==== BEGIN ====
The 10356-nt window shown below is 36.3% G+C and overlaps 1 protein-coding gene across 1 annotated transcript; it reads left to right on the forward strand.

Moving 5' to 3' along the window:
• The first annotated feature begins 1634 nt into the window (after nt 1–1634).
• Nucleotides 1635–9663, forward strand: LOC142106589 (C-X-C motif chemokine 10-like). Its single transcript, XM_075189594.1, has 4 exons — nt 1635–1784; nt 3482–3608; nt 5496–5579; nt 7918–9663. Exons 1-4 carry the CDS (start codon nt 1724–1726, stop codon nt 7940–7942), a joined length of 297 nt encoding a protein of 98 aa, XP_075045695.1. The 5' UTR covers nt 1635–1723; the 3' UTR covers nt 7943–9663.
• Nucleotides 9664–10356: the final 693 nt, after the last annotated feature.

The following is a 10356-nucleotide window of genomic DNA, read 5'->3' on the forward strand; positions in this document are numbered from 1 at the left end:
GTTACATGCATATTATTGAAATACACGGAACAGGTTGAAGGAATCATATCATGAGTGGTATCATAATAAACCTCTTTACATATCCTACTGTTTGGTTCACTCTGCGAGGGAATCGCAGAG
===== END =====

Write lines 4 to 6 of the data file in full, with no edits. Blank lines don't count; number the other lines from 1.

• Nucleotides 1635–9663, forward strand: LOC142106589 (C-X-C motif chemokine 10-like). Its single transcript, XM_075189594.1, has 4 exons — nt 1635–1784; nt 3482–3608; nt 5496–5579; nt 7918–9663. Exons 1-4 carry the CDS (start codon nt 1724–1726, stop codon nt 7940–7942), a joined length of 297 nt encoding a protein of 98 aa, XP_075045695.1. The 5' UTR covers nt 1635–1723; the 3' UTR covers nt 7943–9663.
• Nucleotides 9664–10356: the final 693 nt, after the last annotated feature.

The following is a 10356-nucleotide window of genomic DNA, read 5'->3' on the forward strand; positions in this document are numbered from 1 at the left end: